Mortgage Free Wannabe - What to do with savings?!

Hello! Looking for some advice on the following:

Situation:

Offset Mortgage Balance (repayment type): £89,000
Monthly payments: £600
Monthly overpayments (against mortgage, not into savings): £900
Linked mortgage savings A/C balance: £66,000

So we’re paying interest on £23,000.

We also have ISA savings of:

Me: £22,000
Fiancé: £15,000

We’re both higher rate taxpayers.

Options:
  1. We keep the situation ‘As Is’ and continue to overpay the mortgage (reduce the capital) by £900/m, paying interest on £23,000 of mortgage.
  2. We transfer our ISA savings into the Mortgage savings account thereby having no interest to pay on the mortgage. We would then repay the mortgage capital by £1500 per month, but still have access to our savings. This is an important requirement.
Which would you do? I’ve read somewhere on this forum that it’s best to keep any ISA savings intact but I’m really not sure whether this is the best thing to do in our specific situation. Any advice gratefully received!

Replies

  • TweetinatTweetinat Forumite
    184 Posts
    Part of the Furniture Combo Breaker
    Forumite
    Is there really no-one with any advice on here?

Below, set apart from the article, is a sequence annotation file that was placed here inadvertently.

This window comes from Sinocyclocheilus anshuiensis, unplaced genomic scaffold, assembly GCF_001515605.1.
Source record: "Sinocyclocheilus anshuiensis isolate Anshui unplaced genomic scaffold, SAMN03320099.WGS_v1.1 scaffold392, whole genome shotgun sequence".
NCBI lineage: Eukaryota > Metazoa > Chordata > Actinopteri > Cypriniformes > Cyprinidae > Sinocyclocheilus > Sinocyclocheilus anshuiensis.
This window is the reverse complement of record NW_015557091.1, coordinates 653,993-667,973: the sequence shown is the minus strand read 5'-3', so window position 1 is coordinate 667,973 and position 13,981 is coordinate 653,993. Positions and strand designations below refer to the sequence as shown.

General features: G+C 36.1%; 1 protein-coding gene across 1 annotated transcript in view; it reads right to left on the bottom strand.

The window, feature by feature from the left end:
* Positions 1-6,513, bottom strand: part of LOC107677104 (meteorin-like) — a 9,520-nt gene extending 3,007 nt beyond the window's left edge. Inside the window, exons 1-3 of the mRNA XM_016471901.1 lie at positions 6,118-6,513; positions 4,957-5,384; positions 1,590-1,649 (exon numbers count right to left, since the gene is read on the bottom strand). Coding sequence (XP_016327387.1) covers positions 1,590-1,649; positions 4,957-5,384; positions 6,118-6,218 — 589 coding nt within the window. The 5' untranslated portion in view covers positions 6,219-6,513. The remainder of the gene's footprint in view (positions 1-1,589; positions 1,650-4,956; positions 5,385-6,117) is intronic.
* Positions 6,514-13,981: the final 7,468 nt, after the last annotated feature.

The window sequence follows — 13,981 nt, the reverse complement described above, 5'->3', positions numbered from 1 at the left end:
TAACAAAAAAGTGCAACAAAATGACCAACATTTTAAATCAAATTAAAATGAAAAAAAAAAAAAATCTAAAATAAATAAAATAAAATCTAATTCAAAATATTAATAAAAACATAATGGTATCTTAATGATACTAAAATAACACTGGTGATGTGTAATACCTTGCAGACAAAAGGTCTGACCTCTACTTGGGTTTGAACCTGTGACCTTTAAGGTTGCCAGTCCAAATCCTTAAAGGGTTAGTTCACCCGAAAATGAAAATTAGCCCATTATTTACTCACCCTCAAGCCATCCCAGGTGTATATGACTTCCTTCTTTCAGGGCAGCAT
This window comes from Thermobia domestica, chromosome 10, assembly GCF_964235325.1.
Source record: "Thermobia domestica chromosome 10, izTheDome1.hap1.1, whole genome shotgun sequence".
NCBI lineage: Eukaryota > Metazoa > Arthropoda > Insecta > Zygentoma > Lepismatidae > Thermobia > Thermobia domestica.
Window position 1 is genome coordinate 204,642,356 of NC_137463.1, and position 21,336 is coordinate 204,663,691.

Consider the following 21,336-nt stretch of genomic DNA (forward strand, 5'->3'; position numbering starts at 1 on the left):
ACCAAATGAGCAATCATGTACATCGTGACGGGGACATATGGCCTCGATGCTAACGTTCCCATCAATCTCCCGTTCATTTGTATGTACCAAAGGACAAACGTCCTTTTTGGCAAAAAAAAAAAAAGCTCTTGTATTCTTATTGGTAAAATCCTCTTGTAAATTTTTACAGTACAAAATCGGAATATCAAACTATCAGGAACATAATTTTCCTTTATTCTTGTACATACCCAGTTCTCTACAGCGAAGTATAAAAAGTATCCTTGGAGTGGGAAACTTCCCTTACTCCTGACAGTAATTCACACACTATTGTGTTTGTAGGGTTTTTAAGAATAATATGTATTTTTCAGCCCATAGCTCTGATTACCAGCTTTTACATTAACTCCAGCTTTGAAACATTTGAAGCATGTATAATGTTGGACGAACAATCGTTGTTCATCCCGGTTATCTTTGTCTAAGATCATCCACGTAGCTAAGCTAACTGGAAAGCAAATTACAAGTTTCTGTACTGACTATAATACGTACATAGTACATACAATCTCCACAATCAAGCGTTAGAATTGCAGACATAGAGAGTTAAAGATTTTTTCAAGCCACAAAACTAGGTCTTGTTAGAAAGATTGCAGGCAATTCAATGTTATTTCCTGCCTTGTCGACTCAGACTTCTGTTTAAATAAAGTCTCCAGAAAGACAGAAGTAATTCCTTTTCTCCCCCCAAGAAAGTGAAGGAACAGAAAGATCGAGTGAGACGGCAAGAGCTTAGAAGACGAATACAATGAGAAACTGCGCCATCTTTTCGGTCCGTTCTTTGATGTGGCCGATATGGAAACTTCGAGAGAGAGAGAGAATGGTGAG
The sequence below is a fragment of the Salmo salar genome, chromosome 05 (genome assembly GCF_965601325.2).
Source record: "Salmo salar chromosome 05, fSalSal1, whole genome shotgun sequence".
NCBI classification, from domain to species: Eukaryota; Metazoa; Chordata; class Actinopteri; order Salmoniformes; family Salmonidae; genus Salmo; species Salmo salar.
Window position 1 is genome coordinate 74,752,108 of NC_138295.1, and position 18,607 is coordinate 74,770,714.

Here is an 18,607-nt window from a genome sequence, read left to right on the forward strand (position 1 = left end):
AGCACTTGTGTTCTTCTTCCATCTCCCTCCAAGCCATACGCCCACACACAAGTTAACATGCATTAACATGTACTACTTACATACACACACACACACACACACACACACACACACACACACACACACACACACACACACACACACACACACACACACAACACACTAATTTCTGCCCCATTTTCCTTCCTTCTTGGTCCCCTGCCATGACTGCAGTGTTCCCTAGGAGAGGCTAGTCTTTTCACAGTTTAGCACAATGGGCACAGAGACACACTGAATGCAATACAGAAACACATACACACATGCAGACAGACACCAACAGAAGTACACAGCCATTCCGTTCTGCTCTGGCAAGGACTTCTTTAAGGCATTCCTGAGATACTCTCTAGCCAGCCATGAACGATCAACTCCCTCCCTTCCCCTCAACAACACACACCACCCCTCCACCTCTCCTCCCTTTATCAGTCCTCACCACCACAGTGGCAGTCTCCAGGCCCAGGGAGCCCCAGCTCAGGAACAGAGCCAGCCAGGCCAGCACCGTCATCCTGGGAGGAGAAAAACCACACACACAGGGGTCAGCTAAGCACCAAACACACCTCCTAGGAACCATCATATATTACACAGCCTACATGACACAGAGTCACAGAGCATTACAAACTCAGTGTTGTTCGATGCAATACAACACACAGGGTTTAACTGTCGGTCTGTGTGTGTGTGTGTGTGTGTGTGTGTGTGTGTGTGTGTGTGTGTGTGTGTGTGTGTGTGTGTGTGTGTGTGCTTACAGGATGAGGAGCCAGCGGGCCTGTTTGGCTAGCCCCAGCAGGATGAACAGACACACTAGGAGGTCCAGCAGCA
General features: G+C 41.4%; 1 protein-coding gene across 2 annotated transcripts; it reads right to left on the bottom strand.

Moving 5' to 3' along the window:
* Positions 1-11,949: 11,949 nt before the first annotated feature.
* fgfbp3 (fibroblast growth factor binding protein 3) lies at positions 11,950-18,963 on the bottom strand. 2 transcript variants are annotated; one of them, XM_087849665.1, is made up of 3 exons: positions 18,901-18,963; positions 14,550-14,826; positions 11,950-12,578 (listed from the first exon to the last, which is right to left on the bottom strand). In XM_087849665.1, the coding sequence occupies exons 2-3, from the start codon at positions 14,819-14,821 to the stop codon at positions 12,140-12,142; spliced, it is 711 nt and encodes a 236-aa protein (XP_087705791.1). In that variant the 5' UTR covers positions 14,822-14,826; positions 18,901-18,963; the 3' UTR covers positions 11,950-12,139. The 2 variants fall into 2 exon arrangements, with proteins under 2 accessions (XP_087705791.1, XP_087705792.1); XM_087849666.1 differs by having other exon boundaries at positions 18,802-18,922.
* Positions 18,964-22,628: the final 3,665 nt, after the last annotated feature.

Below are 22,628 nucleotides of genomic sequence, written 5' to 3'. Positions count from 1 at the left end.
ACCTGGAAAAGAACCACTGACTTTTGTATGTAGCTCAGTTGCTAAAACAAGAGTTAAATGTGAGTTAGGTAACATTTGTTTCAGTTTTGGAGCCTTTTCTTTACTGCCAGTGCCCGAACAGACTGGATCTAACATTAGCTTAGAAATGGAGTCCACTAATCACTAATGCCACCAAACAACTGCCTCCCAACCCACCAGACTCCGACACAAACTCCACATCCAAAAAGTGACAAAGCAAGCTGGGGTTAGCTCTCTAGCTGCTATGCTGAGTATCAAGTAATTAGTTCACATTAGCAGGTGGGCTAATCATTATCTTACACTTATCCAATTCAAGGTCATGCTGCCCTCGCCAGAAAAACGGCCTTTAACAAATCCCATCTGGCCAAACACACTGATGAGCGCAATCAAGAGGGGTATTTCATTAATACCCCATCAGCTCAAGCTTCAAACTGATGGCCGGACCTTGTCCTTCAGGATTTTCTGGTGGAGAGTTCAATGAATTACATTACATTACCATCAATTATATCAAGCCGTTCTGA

• jamesdjamesd Forumite
    25.8K Posts
    Part of the Furniture 10,000 Posts Name Dropper
    The ISA tax benefits will last much longer than the mortgage and it's a use it or lose it allowance. As higher rate tax payers you should be using the 7000 per person per year ISA allowance fully before doing any overpaying on the mortgage. Including withdrawing from the existing offset account to do it if for some reason you can't fund it out of income.

    Each of you can get 6.4% on cash ISA savings from Ruffler Bank. If your mortgage is at a rate below this you lose money even over the short term by transferring the money to the mortgage instead of this ISA.

    You need to be looking at the difference between rates of return, not just at "how much mortage interest am I saving" while not factoring in alternative uses for the money that can make you more than the mortgage interest rate.
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